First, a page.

Why backyard chickens Are thriving during COVID-19 | TheFencePost.com

Why backyard chickens Are thriving during COVID-19

Chris Lesley
Editor-in-chief of Chickens and More, a backyard chickens magazine
Chris Lesley is editor-in-chief of Chickens and More, a backyard chickens magazine.
Courtesy photo

As COVID-19 has dramatically altered almost every aspect of life as we’d known it, many people who suddenly have a great deal of time on their hands have found themselves turning to new projects and hobbies, like knitting, painting, and, for many people, backyard chicken rearing.

The practice of keeping a few chickens in the backyard for eggs, meat and company has been growing steadily more popular over the past 10 years, but COVID lockdowns have led to a massive boom in people starting new coops and expanding old ones.

Some of the boom comes from the same impulse that led to all of the shelter dogs in New York City being adopted when the crisis in that city was at its most severe: a need for companionship. In a world where almost all face-to-face human contact has been forbidden, seemingly overnight, and those forced to risk that face-to-face contact have become heroes, many people desperate for a sense of connection and comfort have turned to the safety of non-virus-transmitting animals. A new pet also creates work to do to fill what may feel like an unending stretch of empty hours — especially as what was a weeks-long lockdown begins to stretch out indefinitely. This last is especially true of chickens, who, while not always as companionable as a more traditional pet, certainly require plenty of work to keep owners busy.

The backyard chicken boom can also be attributed to the way the COVID crisis has revealed weaknesses in the food supply chain that have driven people to create their own food source in their backyards. While backyard chickens have long been the purview of survivalists and those involved in the local and organic or chemical-free food movements, COVID-19 has brought stories about grocery store shortages and shuttered meat plants into the headlines repeatedly, leading to more people feeling that their everyday access to staple food items like eggs, meat and vegetables could be cut off without warning. Starting a chicken coop can feel like a protective measure, a way to ensure that, no matter what happens, the household will have eggs and meat and, if the chickens accompany a garden, vegetables. Especially in a time where nothing feels certain, that security can feel particularly important and comforting.


Any sudden boom in animal keeping raises concerns about the quality of that animal keeping, perhaps especially for chickens, whose basic needs are not common cultural knowledge in the way that, say, a dog’s needs are. People eager to start chicken keeping immediately, either because of boredom or a perceived need for food security, might easily cut corners on things like coop-building, predator prevention measures, or research into which breeds will best meet their needs and how to take care of them.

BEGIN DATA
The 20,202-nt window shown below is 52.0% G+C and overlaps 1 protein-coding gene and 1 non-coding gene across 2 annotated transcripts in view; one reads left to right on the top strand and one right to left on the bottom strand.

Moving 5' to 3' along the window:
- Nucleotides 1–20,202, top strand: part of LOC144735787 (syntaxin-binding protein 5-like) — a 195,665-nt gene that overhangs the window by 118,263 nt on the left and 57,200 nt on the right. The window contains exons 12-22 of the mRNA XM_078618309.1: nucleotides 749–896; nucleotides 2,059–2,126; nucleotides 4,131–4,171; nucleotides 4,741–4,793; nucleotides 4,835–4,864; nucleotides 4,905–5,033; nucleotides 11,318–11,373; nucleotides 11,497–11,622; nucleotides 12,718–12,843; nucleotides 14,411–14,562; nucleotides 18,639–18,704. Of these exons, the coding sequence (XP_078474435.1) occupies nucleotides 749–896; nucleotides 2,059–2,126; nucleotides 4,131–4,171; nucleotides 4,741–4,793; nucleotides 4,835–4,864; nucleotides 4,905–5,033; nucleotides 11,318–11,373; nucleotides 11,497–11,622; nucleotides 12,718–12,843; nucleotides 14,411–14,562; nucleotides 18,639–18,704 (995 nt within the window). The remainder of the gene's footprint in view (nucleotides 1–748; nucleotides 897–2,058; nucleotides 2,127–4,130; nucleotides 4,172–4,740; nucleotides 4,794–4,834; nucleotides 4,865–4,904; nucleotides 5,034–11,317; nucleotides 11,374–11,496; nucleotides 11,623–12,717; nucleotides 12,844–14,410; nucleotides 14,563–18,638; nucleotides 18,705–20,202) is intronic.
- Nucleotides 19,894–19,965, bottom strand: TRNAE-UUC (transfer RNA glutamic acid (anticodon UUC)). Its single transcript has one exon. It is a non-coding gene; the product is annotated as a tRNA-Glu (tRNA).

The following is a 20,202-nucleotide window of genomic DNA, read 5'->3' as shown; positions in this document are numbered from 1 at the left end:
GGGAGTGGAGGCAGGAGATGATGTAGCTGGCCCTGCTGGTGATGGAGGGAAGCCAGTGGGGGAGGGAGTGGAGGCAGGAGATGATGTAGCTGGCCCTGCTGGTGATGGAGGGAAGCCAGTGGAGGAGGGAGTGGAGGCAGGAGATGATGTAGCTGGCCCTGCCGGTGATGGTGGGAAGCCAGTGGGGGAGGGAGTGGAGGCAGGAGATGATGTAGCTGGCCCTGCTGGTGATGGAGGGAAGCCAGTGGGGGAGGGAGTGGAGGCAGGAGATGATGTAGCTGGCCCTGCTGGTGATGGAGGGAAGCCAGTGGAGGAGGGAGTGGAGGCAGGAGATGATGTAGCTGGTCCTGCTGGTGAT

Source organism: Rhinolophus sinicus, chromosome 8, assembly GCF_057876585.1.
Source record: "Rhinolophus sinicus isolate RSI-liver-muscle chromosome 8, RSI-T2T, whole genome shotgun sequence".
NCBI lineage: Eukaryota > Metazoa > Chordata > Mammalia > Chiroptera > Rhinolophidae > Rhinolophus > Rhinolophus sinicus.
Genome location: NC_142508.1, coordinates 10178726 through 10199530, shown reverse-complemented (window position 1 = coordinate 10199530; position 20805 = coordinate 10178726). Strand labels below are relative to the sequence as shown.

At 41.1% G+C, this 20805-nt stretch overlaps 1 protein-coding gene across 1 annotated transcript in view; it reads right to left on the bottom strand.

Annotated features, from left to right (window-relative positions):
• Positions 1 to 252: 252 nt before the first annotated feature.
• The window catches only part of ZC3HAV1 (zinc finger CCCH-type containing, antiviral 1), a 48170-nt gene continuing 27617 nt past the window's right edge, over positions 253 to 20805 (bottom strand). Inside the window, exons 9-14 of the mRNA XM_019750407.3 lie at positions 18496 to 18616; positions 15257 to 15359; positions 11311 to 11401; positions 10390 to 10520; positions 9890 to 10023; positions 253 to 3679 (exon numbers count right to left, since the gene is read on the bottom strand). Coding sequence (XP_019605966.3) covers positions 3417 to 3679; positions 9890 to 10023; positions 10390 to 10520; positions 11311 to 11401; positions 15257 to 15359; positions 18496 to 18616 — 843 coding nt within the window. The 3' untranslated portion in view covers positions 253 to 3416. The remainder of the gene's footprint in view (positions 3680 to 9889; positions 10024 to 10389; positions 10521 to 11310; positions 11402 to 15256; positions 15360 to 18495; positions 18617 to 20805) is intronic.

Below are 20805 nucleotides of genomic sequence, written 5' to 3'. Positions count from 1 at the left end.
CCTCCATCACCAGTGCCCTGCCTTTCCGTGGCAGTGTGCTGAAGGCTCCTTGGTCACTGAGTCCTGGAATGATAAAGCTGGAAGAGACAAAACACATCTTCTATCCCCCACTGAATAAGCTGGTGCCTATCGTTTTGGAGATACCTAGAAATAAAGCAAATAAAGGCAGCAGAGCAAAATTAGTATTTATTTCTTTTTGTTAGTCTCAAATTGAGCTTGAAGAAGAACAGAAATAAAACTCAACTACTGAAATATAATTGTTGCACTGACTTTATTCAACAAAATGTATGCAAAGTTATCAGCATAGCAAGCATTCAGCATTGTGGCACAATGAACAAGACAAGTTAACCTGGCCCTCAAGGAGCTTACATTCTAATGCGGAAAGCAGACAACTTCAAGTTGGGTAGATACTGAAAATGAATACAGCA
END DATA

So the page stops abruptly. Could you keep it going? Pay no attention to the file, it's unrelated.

With that potential lack of preparation in mind, it’s difficult to know what the current COVID boom means for the world of backyard chicken keeping in the long term. This boom may simply be an anomalous spike in the otherwise steady growth of backyard chickens in recent years, and many of the people currently seeking out chicks may realize that keeping chickens is too difficult, noisy or messy for them. The next few years might see a spike in people trying to get rid of chickens and equipment purchased in the desperate search for a lockdown hobby that didn’t turn out as planned, after which chicken keeping will continue at a more sedate growth in popularity. Alternatively, it’s possible that the vast majority of COVID-inspired chicken owners will stick around, and the boom will be reflected in chicken keeping statistics for years.

There’s a third possibility, which is that the pandemic, in combination with the trends that led to the pre-pandemic growth of backyard chicken keeping, is just the beginning of massive, sustained growth in people looking to keep chickens for themselves. After all, if anything, the pandemic has only increased the sense of uncertainty around where people’s meat comes from and whether or not it’s safe, what with the news stories about the virus jumping to humans from meat markets and of meat processing facilities spreading COVID to so many of their employees that they were forced to close. Rightly or wrongly, people who are worried about food safety feel that the chickens they raise in their own backyard are safer to consume, as either meat or eggs, than those produced by large-scale agricultural enterprises, and COVID is unlikely to have eased those fears.

The question of what happens from here is a thorny, tricky, almost unanswerable one, for chicken keepers as well as for everyone and everything else. For now, though, it seems like a pretty safe bet to say that the COVID-based boom in backyard chicken keeping will continue at least as long as the lockdowns do.


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